When we last covered peer-to-peer bike rental startup Spinlister, it had made it into the TechCrunch Disrupt Battlefield earlier this month after being chosen as an Audience Choice winner. It’s also now part of the Greenstart accelerator, which is focused on “digital cleantech” startups.
Like an Airbnb for bikes, Spinlister’s marketplace lets users with a spare set of wheels list their bikes for rental. Founded in May 2011, the company wants to make use of the millions of bikes that just sit around not being used and help their owners make a little money off them in the meantime. Leveraging its platform, bike owners can post pictures of their rides, set rental prices, and negotiate pickup times. Meanwhile, renters have a choice from thousands of bikes for rental by the hour, day, or week. And for facilitating the exchange and providing the platform, Spinlister takes a small cut of the bike’s rental price.
Since there are millions of bikes available around the world, but only a small fraction gets used on any day, Spinlister sees a huge opportunity to disrupt the local bike rental market, which today is controlled mainly by a number of small chains throughout the U.S. Normal bike rentals cost $16 a day on average, and much more in many major metropolitan areas. But Spinlister users can find rentals on its marketplace for as little as $5 a day. To convince users to list their bikes, Spinlister had struck a deal with a major insurance provider to insure bikes up to $5,000 apiece against theft and damage.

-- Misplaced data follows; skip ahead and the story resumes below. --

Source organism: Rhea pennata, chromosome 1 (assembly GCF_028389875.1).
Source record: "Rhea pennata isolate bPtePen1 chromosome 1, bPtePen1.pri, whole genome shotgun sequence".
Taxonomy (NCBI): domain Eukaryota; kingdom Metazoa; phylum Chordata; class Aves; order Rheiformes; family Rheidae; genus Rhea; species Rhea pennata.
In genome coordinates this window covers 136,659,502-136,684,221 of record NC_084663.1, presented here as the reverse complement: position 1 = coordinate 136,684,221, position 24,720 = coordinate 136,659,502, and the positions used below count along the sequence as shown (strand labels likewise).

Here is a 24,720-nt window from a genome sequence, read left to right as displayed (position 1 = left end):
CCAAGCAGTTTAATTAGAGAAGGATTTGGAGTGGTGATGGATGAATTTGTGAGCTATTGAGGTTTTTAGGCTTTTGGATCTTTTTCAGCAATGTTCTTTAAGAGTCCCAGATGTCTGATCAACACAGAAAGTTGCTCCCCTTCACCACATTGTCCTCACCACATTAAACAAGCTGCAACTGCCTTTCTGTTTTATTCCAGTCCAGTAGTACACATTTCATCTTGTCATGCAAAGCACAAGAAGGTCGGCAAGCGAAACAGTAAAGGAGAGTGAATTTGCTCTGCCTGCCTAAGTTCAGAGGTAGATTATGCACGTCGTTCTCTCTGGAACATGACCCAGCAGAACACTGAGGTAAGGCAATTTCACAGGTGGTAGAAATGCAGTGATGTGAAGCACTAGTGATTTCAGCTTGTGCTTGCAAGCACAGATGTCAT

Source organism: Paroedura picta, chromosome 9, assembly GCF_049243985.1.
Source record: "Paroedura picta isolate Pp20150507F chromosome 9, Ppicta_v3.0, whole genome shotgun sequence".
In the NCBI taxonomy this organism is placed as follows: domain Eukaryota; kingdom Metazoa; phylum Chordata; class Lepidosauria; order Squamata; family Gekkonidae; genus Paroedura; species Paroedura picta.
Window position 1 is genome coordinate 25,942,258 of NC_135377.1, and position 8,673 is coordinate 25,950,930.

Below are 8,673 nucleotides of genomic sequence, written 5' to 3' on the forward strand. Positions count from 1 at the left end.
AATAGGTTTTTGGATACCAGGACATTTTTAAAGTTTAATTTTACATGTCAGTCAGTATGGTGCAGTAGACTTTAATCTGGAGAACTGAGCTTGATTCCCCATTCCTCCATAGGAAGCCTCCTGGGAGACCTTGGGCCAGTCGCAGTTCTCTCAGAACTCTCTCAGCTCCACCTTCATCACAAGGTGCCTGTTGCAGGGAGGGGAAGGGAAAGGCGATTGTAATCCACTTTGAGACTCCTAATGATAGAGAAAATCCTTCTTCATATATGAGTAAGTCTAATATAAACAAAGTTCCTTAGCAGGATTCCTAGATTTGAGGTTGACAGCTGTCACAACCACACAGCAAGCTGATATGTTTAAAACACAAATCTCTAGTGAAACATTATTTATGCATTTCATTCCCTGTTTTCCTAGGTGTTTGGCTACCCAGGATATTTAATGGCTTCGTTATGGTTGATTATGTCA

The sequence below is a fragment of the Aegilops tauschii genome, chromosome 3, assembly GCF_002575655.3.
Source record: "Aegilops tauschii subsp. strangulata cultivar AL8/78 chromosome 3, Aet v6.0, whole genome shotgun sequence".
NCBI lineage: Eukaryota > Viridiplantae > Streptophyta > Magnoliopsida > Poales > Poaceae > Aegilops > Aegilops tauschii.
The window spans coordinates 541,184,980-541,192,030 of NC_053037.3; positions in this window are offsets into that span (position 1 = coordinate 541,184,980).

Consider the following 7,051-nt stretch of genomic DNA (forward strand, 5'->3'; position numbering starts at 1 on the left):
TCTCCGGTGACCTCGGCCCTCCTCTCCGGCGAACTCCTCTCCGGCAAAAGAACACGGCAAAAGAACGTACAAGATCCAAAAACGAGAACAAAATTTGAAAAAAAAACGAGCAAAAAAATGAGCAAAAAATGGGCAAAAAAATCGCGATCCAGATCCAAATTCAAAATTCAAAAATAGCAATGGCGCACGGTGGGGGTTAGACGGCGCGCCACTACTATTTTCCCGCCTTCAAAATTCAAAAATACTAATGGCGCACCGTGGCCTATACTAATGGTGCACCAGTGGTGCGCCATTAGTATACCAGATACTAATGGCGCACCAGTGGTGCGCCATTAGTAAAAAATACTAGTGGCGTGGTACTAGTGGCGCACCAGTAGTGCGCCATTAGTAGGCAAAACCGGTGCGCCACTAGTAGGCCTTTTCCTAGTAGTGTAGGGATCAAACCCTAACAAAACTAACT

Prior to Disrupt, Spinlister had launched in just two cities, San Francisco and New York, looking to appeal to bike owners — and bike renters — in both of those markets. And it had been pretty successful in early usage. Six weeks in, renters were pulling in an average of $50 a week for bikes that were otherwise going unused. With that in mind, Spinlister is now making its peer-to-peer bike rental marketplace available to users throughout the U.S.
Spinlister might be opening up rentals outside its two initial markets, but that doesn’t mean it’s going to be a free-for-all for new users. In New York City and San Francisco, it’ll remain open to all comers, whether that means renters or listers. But in new markets, there are a few rules in place to help get supply up nationwide.
All current users will be able to rent bikes anywhere throughout the U.S. But for new users, in order to rent a bike, they’ll have to list their own. The idea is to increase the number of bikes that are available in new markets rather than constraining supply. CEO Will Dennis defended the decision, saying that to date, most renters are actually bike owners themselves who just happen to be visiting new towns and want to ride bikes while there. And in order to help drive demand, Spinlister is discounting new or unpopular bikes by making any unrented bike free for the first day.
That said, the startup will already have some inventory when new users log in from new markets. Prior to its nationwide launch, Spinlister had been taking listings from all over, even though rentals weren’t yet available. It now has more than 500 bikes listed from its users, with thousands more available through bike shops it has partnered with.